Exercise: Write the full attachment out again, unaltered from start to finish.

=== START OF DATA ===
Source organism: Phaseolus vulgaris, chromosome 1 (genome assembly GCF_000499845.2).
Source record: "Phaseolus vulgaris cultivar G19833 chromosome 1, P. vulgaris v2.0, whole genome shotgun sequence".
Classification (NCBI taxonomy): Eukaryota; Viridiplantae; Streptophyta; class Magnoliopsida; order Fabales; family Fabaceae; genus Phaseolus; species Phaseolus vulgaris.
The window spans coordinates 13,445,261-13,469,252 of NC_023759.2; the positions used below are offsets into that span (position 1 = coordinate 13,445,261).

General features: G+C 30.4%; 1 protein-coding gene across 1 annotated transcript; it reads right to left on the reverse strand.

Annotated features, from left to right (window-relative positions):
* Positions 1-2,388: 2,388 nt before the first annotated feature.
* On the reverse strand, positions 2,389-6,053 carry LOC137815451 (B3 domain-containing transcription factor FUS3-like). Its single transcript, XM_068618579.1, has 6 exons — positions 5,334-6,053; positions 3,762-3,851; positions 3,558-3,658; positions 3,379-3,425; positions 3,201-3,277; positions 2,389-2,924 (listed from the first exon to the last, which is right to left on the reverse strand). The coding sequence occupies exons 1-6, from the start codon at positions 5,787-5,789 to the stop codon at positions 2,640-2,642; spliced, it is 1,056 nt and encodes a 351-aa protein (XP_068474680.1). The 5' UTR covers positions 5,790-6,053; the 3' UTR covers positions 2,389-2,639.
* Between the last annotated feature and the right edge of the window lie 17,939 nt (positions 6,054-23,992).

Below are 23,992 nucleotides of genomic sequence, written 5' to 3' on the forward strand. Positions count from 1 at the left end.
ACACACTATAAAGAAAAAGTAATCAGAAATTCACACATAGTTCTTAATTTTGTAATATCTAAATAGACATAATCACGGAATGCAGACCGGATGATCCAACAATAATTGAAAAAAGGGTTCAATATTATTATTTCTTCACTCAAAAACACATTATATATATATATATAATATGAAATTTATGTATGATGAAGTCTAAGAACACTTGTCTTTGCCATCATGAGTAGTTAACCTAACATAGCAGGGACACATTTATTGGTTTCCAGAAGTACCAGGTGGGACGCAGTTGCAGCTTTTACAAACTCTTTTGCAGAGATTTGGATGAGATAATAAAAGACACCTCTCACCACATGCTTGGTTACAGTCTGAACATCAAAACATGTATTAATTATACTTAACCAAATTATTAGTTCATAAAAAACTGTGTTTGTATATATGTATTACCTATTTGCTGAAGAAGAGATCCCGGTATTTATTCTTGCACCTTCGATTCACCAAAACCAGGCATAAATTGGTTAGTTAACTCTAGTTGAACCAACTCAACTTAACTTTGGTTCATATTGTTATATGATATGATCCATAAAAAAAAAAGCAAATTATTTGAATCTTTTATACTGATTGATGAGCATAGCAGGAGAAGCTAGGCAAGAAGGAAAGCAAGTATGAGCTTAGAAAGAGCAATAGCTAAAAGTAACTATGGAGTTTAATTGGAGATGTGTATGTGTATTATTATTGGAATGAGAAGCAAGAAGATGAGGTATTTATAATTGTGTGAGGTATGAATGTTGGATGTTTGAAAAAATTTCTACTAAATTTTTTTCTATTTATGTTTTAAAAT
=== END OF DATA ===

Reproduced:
Source organism: Phaseolus vulgaris, chromosome 1 (genome assembly GCF_000499845.2).
Source record: "Phaseolus vulgaris cultivar G19833 chromosome 1, P. vulgaris v2.0, whole genome shotgun sequence".
Classification (NCBI taxonomy): Eukaryota; Viridiplantae; Streptophyta; class Magnoliopsida; order Fabales; family Fabaceae; genus Phaseolus; species Phaseolus vulgaris.
The window spans coordinates 13,445,261-13,469,252 of NC_023759.2; the positions used below are offsets into that span (position 1 = coordinate 13,445,261).

General features: G+C 30.4%; 1 protein-coding gene across 1 annotated transcript; it reads right to left on the reverse strand.

Annotated features, from left to right (window-relative positions):
* Positions 1-2,388: 2,388 nt before the first annotated feature.
* On the reverse strand, positions 2,389-6,053 carry LOC137815451 (B3 domain-containing transcription factor FUS3-like). Its single transcript, XM_068618579.1, has 6 exons — positions 5,334-6,053; positions 3,762-3,851; positions 3,558-3,658; positions 3,379-3,425; positions 3,201-3,277; positions 2,389-2,924 (listed from the first exon to the last, which is right to left on the reverse strand). The coding sequence occupies exons 1-6, from the start codon at positions 5,787-5,789 to the stop codon at positions 2,640-2,642; spliced, it is 1,056 nt and encodes a 351-aa protein (XP_068474680.1). The 5' UTR covers positions 5,790-6,053; the 3' UTR covers positions 2,389-2,639.
* Between the last annotated feature and the right edge of the window lie 17,939 nt (positions 6,054-23,992).

Below are 23,992 nucleotides of genomic sequence, written 5' to 3' on the forward strand. Positions count from 1 at the left end.
ACACACTATAAAGAAAAAGTAATCAGAAATTCACACATAGTTCTTAATTTTGTAATATCTAAATAGACATAATCACGGAATGCAGACCGGATGATCCAACAATAATTGAAAAAAGGGTTCAATATTATTATTTCTTCACTCAAAAACACATTATATATATATATATAATATGAAATTTATGTATGATGAAGTCTAAGAACACTTGTCTTTGCCATCATGAGTAGTTAACCTAACATAGCAGGGACACATTTATTGGTTTCCAGAAGTACCAGGTGGGACGCAGTTGCAGCTTTTACAAACTCTTTTGCAGAGATTTGGATGAGATAATAAAAGACACCTCTCACCACATGCTTGGTTACAGTCTGAACATCAAAACATGTATTAATTATACTTAACCAAATTATTAGTTCATAAAAAACTGTGTTTGTATATATGTATTACCTATTTGCTGAAGAAGAGATCCCGGTATTTATTCTTGCACCTTCGATTCACCAAAACCAGGCATAAATTGGTTAGTTAACTCTAGTTGAACCAACTCAACTTAACTTTGGTTCATATTGTTATATGATATGATCCATAAAAAAAAAAGCAAATTATTTGAATCTTTTATACTGATTGATGAGCATAGCAGGAGAAGCTAGGCAAGAAGGAAAGCAAGTATGAGCTTAGAAAGAGCAATAGCTAAAAGTAACTATGGAGTTTAATTGGAGATGTGTATGTGTATTATTATTGGAATGAGAAGCAAGAAGATGAGGTATTTATAATTGTGTGAGGTATGAATGTTGGATGTTTGAAAAAATTTCTACTAAATTTTTTTCTATTTATGTTTTAAAAT